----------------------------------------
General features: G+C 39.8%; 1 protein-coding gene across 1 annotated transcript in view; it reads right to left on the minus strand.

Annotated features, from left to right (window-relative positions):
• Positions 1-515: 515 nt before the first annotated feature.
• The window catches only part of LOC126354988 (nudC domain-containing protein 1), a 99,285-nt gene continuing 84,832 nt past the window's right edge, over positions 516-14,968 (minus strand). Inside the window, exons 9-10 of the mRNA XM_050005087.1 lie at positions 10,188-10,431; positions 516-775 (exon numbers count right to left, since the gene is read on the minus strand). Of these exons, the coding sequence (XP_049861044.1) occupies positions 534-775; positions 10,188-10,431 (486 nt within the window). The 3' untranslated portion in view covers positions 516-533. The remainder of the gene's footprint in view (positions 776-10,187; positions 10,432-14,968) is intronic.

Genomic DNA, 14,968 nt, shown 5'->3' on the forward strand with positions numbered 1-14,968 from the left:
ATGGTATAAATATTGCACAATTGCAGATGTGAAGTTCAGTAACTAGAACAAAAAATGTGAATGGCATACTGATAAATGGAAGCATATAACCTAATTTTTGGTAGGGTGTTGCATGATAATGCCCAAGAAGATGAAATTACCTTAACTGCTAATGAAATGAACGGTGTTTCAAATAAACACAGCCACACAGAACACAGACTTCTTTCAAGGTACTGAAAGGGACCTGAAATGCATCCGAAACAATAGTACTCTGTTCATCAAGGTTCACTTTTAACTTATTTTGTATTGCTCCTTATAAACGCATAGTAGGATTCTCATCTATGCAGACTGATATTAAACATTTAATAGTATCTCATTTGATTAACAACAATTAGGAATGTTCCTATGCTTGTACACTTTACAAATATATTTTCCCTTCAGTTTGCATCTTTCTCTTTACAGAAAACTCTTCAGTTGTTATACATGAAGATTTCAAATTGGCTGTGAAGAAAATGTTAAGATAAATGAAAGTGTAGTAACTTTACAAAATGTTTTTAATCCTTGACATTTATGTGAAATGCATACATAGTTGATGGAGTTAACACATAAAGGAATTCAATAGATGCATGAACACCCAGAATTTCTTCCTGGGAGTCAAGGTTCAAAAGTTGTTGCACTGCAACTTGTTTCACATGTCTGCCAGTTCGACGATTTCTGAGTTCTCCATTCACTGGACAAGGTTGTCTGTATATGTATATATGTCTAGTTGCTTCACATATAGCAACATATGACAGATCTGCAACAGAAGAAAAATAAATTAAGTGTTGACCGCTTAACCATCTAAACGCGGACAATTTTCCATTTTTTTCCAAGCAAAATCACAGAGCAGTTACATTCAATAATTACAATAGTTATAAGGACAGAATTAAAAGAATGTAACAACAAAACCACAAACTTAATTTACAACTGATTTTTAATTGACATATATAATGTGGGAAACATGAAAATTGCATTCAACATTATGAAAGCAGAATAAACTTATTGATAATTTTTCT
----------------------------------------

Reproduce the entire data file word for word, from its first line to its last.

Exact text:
General features: G+C 39.8%; 1 protein-coding gene across 1 annotated transcript in view; it reads right to left on the minus strand.

Annotated features, from left to right (window-relative positions):
• Positions 1-515: 515 nt before the first annotated feature.
• The window catches only part of LOC126354988 (nudC domain-containing protein 1), a 99,285-nt gene continuing 84,832 nt past the window's right edge, over positions 516-14,968 (minus strand). Inside the window, exons 9-10 of the mRNA XM_050005087.1 lie at positions 10,188-10,431; positions 516-775 (exon numbers count right to left, since the gene is read on the minus strand). Of these exons, the coding sequence (XP_049861044.1) occupies positions 534-775; positions 10,188-10,431 (486 nt within the window). The 3' untranslated portion in view covers positions 516-533. The remainder of the gene's footprint in view (positions 776-10,187; positions 10,432-14,968) is intronic.

Genomic DNA, 14,968 nt, shown 5'->3' on the forward strand with positions numbered 1-14,968 from the left:
ATGGTATAAATATTGCACAATTGCAGATGTGAAGTTCAGTAACTAGAACAAAAAATGTGAATGGCATACTGATAAATGGAAGCATATAACCTAATTTTTGGTAGGGTGTTGCATGATAATGCCCAAGAAGATGAAATTACCTTAACTGCTAATGAAATGAACGGTGTTTCAAATAAACACAGCCACACAGAACACAGACTTCTTTCAAGGTACTGAAAGGGACCTGAAATGCATCCGAAACAATAGTACTCTGTTCATCAAGGTTCACTTTTAACTTATTTTGTATTGCTCCTTATAAACGCATAGTAGGATTCTCATCTATGCAGACTGATATTAAACATTTAATAGTATCTCATTTGATTAACAACAATTAGGAATGTTCCTATGCTTGTACACTTTACAAATATATTTTCCCTTCAGTTTGCATCTTTCTCTTTACAGAAAACTCTTCAGTTGTTATACATGAAGATTTCAAATTGGCTGTGAAGAAAATGTTAAGATAAATGAAAGTGTAGTAACTTTACAAAATGTTTTTAATCCTTGACATTTATGTGAAATGCATACATAGTTGATGGAGTTAACACATAAAGGAATTCAATAGATGCATGAACACCCAGAATTTCTTCCTGGGAGTCAAGGTTCAAAAGTTGTTGCACTGCAACTTGTTTCACATGTCTGCCAGTTCGACGATTTCTGAGTTCTCCATTCACTGGACAAGGTTGTCTGTATATGTATATATGTCTAGTTGCTTCACATATAGCAACATATGACAGATCTGCAACAGAAGAAAAATAAATTAAGTGTTGACCGCTTAACCATCTAAACGCGGACAATTTTCCATTTTTTTCCAAGCAAAATCACAGAGCAGTTACATTCAATAATTACAATAGTTATAAGGACAGAATTAAAAGAATGTAACAACAAAACCACAAACTTAATTTACAACTGATTTTTAATTGACATATATAATGTGGGAAACATGAAAATTGCATTCAACATTATGAAAGCAGAATAAACTTATTGATAATTTTTCT